Since there is no bank or private institution in the nature of cryptocurrencies that stores users’ assets and private keys, the responsibility of keeping them rests with the individual holder, who can sometimes lose access to their crypto wallet for any reason. .
Joe Grand, also known as Kingpin, is an American computer engineer and hardware hacker who is helping these people access their bitcoin (BTC) wallets after losing access to their devices or accounts.
In one of his attempts, he helped a man named LaVar Sanders gain access to crypto on his phone after Sanders locked himself out of a device he believed was potentially Could be millions of dollars.
how did the process go
Grand documented the entire process in a YouTube video published on June 23. Commenting on his work in the video, he explained:
“Really, anything is hackable if you put in enough time and resources. Part of hacking is that you never really know what’s going to happen, even if you’ve done it multiple times. It’s always going to happen.” It feels like magic. There’s always a risk of something going wrong, especially with the type of attack I was doing.”
Grant rolled up his sleeve and began to work his magic, which involved removing the device’s memory, where its unlocked swipe password was stored, finding out what it was, gaining access to the wallet, and then looking up whether there is money in it or not.
The whole process took about a week, but the end result was unfavourable, as it showed that Sanders had underestimated the value of bitcoin in his wallet. Specifically, he only had 0.00300861 BTC, which was worth $105 at the time of making the video.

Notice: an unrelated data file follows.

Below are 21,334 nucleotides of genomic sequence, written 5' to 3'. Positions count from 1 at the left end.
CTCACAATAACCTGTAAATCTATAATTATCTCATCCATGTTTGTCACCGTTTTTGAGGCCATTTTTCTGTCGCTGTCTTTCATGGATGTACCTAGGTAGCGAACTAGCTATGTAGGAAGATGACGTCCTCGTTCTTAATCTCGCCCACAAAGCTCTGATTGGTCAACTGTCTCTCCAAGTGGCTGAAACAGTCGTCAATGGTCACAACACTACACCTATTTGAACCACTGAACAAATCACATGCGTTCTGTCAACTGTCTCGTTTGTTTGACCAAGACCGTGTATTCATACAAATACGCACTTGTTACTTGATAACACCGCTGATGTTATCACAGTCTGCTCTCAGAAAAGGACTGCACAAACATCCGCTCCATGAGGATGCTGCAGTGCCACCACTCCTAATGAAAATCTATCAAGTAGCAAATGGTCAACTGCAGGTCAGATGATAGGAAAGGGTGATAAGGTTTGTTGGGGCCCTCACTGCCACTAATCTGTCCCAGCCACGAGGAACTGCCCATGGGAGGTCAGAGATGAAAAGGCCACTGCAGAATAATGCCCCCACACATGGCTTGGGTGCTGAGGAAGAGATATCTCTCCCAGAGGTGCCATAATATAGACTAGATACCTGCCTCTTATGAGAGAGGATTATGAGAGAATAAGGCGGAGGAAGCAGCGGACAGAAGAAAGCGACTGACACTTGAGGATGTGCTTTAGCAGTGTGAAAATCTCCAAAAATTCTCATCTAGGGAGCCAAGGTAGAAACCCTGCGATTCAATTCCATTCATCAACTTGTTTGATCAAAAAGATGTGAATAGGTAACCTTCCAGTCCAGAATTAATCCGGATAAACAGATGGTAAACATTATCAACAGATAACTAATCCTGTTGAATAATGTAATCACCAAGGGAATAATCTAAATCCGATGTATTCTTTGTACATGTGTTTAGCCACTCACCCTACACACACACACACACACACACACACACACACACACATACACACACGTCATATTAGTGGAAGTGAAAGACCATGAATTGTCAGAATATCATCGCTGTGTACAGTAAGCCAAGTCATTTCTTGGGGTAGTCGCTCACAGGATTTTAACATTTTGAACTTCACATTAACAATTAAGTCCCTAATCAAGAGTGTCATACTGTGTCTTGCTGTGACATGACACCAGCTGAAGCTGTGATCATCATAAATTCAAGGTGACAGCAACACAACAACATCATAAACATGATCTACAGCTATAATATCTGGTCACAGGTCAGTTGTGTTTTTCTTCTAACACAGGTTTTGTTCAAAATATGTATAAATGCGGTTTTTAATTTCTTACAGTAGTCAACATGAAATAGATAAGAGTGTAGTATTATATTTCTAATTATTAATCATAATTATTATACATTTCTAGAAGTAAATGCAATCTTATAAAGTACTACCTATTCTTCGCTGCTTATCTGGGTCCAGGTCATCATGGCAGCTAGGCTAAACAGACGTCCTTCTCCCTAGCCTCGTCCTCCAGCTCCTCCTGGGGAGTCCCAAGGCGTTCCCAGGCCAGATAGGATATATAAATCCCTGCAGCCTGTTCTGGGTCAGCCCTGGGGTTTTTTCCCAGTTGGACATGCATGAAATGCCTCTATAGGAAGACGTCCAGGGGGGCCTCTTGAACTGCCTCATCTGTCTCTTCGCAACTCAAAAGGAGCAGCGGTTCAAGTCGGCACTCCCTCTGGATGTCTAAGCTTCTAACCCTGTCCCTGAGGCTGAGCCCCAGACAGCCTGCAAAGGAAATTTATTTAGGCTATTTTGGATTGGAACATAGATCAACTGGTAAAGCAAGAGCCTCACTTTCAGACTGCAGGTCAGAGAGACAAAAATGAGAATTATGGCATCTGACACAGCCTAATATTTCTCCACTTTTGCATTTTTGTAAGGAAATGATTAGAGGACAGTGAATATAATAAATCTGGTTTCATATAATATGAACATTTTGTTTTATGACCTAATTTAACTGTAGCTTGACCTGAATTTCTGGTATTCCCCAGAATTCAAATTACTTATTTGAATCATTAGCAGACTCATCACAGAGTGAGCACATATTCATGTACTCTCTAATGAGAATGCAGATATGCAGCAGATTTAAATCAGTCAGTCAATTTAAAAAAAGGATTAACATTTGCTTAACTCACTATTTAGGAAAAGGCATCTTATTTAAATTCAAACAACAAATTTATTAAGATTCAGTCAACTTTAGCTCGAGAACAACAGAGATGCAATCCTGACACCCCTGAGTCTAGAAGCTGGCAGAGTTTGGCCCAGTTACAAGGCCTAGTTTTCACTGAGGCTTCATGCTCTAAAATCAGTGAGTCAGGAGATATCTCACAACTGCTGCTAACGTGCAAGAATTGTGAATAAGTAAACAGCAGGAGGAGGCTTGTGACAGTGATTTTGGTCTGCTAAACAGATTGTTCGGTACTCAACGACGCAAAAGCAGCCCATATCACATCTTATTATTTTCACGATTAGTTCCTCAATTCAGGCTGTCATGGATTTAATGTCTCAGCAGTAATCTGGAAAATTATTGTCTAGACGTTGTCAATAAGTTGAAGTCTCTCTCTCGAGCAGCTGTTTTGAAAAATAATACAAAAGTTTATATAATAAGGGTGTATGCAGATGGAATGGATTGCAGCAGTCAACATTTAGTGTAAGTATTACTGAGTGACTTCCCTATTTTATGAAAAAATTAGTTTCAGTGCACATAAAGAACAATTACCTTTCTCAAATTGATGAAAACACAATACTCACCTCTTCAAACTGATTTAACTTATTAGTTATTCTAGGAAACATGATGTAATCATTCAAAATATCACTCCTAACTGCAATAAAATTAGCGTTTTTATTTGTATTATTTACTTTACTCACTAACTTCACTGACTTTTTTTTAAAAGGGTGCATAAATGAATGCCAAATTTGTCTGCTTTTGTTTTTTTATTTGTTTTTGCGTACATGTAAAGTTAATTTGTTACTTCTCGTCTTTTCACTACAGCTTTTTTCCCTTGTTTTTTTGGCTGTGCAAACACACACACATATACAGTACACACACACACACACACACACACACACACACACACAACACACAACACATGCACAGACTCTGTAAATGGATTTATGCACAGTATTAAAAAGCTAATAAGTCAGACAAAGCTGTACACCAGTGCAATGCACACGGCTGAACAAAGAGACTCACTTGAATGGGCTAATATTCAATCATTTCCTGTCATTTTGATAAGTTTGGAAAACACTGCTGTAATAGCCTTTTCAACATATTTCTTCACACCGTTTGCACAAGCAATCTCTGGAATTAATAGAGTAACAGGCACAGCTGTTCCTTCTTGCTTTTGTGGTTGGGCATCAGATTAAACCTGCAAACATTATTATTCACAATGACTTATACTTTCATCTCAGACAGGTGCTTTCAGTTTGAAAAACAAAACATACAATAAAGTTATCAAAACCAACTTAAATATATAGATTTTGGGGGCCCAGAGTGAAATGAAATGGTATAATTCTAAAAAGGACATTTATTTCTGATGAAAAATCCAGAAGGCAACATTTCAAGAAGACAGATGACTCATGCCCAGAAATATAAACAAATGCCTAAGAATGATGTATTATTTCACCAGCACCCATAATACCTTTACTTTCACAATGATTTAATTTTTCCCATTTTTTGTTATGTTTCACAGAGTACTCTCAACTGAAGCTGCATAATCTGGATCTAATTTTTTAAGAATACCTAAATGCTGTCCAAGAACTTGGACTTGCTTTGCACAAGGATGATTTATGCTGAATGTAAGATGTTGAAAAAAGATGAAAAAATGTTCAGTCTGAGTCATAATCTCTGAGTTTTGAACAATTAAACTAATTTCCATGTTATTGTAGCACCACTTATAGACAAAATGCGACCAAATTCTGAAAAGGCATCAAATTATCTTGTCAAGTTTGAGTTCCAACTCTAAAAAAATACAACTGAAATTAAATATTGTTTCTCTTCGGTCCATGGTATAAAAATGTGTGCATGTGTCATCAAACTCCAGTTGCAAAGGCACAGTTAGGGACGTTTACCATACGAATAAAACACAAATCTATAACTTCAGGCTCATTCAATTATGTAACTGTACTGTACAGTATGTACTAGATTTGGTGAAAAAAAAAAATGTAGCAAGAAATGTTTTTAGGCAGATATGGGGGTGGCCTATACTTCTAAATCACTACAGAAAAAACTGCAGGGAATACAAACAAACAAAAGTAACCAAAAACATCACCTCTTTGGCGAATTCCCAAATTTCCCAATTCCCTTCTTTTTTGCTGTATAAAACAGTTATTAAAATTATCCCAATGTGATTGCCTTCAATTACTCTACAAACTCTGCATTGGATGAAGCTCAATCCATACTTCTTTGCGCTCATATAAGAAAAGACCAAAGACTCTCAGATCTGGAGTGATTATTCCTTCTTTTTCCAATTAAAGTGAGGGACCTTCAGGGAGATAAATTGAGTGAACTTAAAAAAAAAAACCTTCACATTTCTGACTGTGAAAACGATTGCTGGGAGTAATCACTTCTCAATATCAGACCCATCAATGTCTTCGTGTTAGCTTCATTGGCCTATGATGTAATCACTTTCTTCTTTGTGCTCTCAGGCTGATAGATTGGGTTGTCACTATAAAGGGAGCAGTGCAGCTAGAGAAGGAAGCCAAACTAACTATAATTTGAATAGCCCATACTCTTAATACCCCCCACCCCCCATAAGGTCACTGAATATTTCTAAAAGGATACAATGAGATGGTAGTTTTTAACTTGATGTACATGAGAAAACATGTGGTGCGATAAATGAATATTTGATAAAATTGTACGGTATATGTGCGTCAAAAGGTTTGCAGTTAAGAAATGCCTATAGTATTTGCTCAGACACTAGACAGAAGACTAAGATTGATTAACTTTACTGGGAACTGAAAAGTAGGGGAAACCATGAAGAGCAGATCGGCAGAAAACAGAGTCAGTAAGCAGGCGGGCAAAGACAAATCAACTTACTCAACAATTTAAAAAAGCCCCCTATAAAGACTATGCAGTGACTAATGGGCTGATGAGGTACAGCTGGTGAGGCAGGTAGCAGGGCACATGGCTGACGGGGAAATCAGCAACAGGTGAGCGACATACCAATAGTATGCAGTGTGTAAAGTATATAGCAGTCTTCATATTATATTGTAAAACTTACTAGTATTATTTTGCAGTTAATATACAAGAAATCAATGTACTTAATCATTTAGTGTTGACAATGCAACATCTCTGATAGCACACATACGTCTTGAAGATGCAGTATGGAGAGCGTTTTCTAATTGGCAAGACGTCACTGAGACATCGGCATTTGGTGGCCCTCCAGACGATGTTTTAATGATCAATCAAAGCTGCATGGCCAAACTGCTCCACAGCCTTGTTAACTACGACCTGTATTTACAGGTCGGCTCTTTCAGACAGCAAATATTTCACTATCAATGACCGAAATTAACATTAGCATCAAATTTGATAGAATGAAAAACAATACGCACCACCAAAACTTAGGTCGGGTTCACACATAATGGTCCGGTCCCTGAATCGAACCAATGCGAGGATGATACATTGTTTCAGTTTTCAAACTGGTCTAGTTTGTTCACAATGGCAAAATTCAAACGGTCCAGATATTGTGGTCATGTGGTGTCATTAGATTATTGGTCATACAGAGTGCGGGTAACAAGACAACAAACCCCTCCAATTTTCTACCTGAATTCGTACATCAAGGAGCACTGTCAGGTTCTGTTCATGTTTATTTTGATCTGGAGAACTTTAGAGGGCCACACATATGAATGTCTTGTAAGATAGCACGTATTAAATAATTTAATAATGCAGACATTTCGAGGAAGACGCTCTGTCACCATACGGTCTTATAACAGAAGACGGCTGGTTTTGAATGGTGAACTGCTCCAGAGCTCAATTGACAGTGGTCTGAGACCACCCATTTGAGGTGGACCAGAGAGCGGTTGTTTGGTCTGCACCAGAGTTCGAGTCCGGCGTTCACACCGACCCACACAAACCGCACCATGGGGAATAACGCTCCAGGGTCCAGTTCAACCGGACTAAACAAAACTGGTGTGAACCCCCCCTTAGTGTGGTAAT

Meanwhile, bitcoin was trading at $20,898 at press time, which means that it is currently priced even lower – around $63.
Not all bitcoin is lost
However, there was one last encrypted wallet that was left to break, giving hope that all that work was not in vain. As it turned out, it was not. Although Sanders lost most of the money in his wallet, the balance was larger than his investments from July 2016, amounting to $400.
Explaining this to Sanders, Grand said:
“A lot of it, unfortunately, went to a place called Bit Blender. The problem is that website went down in 2019, I believe a big part of it is gone. The good news is (.. .) $1,800 or $2,000 [worth of Bitcoin]Which is still better than your investment.”
It’s one of Grand’s gigs that proved his claim that “everything is hackable”, even though sometimes, as he put it, “the money isn’t.” However, sometimes it happens, as he proved at the end of January.
Indeed, Feinbold reported at the time cracking the Treasure One hardware wallet with over $2 million worth of crypto by Joe Grand and electrical engineer Dan Reich. After detailing the entire process in a YouTube video, Trezor responded by saying that the exploit they used had already been fixed.
Watch the full video of Grand’s hacking process: